- Written by Ido Vock and Max Mazza
- BBC news
California authorities are carrying out rescue efforts after a deadly winter storm caused landslides and flooding.
The operation comes a day after Los Angeles recorded its wettest day on record. On Monday, the mayor declared a state of emergency.
Roughly six months’ worth of rain is expected to fall in just 24 hours on Monday in Los Angeles and surrounding areas.
Storm-driving “atmospheric rivers” are already bringing rain, wind and snow to large areas of California.
The storm has been linked to the death of one man in the Sacramento Valley on Sunday when a tree fell due to strong winds. Another person was killed in a separate incident in Santa Cruz County when a tree fell on a home.
Authorities issued evacuation orders for parts of Southern California’s hilly regions, including Los Angeles and Santa Barbara.
“Now more than ever, it’s important to stay safe and stay off the streets,” Los Angeles Mayor Karen Bass said Monday in announcing the state of emergency.
“Please leave your home only if absolutely necessary.”
A state of emergency has also been declared by the state governor in eight counties.
Landslides and debris flows have been reported. Sixteen Hollywood Hills residents were forced from their homes on Sunday after a landslide washed over their homes, toppling buildings from their foundations and bursting gas lines.
Witnesses reported seeing refrigerators and pianos floating down the street among the debris.
Damage was also reported in the upscale Bel Air and Beverly Hills areas of Los Angeles.
“It sounded like lightning,” Beverly Glen resident Dave Christensen told KTLA-TV.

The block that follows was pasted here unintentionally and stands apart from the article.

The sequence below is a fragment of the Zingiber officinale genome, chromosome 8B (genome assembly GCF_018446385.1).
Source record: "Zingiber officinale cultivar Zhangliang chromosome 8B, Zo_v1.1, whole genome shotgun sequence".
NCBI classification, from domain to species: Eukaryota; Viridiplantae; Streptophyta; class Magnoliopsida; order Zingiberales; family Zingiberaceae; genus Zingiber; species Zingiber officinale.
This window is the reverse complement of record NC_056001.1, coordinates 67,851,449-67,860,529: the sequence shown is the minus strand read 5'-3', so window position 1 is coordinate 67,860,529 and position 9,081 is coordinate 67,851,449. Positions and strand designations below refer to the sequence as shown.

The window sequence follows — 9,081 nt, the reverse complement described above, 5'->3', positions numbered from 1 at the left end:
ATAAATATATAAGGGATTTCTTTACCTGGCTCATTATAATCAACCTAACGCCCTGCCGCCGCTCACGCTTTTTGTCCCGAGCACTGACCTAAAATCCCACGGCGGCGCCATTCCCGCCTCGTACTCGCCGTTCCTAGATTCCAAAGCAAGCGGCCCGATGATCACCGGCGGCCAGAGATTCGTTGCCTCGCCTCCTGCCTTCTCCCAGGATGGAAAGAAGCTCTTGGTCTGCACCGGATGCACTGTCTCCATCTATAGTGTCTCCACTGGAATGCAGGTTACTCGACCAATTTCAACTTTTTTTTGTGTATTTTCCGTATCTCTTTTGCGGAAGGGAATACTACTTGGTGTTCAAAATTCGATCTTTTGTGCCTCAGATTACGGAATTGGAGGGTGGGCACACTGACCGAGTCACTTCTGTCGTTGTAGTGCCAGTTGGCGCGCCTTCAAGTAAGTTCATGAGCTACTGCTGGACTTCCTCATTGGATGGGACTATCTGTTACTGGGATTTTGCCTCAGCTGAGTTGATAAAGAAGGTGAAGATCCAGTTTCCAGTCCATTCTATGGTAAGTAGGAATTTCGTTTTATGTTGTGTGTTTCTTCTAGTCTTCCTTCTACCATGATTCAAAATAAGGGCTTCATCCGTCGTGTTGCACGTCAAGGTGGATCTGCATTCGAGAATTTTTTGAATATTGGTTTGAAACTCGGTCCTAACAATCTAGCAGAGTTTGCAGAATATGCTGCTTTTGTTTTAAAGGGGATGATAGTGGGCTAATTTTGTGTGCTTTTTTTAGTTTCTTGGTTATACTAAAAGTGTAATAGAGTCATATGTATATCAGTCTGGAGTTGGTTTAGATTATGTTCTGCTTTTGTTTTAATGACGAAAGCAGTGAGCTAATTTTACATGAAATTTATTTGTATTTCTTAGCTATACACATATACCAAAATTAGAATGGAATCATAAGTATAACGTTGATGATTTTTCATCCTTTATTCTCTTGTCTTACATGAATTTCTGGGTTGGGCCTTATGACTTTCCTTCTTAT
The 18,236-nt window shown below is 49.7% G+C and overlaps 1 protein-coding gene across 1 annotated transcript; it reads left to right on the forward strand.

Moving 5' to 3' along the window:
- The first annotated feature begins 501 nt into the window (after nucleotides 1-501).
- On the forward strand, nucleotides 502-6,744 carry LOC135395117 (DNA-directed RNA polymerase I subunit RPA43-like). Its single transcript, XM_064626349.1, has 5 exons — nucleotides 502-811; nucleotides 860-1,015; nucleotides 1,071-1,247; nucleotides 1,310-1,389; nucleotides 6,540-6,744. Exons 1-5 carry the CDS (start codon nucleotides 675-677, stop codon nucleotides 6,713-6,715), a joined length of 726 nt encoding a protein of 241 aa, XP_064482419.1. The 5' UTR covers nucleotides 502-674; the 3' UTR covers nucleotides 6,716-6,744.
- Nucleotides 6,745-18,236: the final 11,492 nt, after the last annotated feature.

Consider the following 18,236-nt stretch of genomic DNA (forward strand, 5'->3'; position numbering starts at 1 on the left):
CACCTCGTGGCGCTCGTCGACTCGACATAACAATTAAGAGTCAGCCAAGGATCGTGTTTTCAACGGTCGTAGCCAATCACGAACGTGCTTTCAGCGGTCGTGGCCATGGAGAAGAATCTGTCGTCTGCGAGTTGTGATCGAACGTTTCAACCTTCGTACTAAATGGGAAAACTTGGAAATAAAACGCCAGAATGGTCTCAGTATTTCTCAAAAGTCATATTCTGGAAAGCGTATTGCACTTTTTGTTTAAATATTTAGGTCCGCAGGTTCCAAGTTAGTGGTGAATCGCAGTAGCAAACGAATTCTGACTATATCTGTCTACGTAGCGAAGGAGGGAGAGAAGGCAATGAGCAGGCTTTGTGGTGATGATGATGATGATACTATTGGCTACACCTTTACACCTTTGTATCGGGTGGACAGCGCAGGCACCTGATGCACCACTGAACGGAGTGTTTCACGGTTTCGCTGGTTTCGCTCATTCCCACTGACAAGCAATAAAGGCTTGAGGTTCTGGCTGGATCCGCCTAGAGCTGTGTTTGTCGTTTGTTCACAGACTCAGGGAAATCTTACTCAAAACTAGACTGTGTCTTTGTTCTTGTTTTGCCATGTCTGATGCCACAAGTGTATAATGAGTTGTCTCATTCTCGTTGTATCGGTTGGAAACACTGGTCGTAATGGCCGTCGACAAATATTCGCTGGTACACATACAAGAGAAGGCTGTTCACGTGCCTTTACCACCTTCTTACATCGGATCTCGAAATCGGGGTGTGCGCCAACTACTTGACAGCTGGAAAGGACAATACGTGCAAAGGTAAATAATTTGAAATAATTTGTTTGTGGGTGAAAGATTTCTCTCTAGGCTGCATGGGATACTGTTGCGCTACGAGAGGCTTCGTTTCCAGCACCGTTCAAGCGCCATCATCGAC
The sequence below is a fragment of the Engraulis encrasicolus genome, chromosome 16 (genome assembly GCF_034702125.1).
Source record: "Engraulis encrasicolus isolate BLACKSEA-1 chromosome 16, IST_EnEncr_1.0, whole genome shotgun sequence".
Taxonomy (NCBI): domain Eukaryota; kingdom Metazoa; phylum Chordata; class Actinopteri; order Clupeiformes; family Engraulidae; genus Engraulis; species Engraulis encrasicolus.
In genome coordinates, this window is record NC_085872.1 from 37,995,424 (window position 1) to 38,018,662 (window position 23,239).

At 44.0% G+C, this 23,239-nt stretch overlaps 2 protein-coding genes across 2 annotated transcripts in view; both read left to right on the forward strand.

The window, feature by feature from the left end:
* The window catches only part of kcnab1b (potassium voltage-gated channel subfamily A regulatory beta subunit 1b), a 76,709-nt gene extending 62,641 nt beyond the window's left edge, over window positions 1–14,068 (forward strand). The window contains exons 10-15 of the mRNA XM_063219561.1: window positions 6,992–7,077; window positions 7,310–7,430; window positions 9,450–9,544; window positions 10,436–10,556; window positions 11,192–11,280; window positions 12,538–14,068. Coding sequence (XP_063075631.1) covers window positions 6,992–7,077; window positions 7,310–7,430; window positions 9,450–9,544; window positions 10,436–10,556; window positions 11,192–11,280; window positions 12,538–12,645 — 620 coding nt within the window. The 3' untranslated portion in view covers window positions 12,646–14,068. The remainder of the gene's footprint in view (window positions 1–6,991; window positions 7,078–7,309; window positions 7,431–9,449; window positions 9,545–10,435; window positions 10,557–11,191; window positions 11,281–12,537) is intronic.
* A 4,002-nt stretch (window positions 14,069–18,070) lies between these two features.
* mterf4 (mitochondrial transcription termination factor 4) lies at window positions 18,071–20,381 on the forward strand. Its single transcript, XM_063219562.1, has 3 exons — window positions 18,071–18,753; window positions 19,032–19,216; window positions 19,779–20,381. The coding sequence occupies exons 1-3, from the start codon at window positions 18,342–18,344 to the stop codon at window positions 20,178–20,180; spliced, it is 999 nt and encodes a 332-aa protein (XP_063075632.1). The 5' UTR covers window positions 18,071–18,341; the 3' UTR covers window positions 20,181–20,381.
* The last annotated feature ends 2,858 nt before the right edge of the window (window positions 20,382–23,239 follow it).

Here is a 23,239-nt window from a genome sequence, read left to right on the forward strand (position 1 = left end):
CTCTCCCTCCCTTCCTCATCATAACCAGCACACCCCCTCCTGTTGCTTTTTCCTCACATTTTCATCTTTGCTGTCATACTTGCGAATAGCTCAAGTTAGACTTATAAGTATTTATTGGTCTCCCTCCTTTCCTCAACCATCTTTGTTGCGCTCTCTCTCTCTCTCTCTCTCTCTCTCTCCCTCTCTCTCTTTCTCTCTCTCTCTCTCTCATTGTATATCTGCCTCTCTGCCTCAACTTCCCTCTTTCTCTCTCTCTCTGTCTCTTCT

“When I went outside to see what was there, I thought I saw a water heater where the house was, but sure enough, it was because the house had slid down the hill and onto the road. did.”
Drivers stranded by floodwaters in Los Angeles and San Bernardino counties needed help from rescue workers.
A father, mother and daughter were removed from their car and able to climb a tree to escape rising floodwaters early Monday morning, the San Bernardino County Fire Department said.
Coastal fire and rescue crews rescued 19 boaters who became stranded on rocks near the Long Beach breakwater after their 50-foot sailboat lost its mast in high winds.
Lifeguards sent rescue swimmers to contact the group, who were taken to a rescue boat, but only one person sustained non-life-threatening injuries.
Strong winds of up to 70 mph (112 kph) are also causing power outages and downed trees, but the winds should weaken significantly by Monday night.
This follows what was already a record-setting day for the state. The National Weather Service (NWS) said 4.1 inches (10.4 centimeters) of rain fell in downtown Los Angeles on Sunday, surpassing the previous record of 2.5 inches set in 1927.
The storm disrupted the power grid Monday morning, leaving nearly 500,000 people without power.
Schools in Malibu were also forced to close due to the storm, with some teachers unable to go to school due to flooding and road closures.
Los Angeles police reported several homes and vehicles damaged by debris flows and landslides, and said there was a significant increase in traffic accidents.
The NWS said “very heavy snow” will continue in the Sierra Nevada mountains, making travel “dangerous or impossible.”
Storms are due to the “atmospheric river” effect caused by air currents containing dense moisture.
Atmospheric rivers are a phenomenon in which water evaporates into the air, flows on the wind, and flows through the sky in long streams like rivers flowing over land.
Last week, the first atmospheric river hit California. It was only for a moment that the bad weather continued again.
“This is a severe storm with dangerous and potentially life-threatening impacts,” Gov. Gavin Newsom said in a statement declaring a state of emergency for eight counties, including Los Angeles and Orange.
“California stands ready with record numbers of emergency supplies on the ground to respond to the impacts of this storm.”
Two other counties also declared their own states of emergency.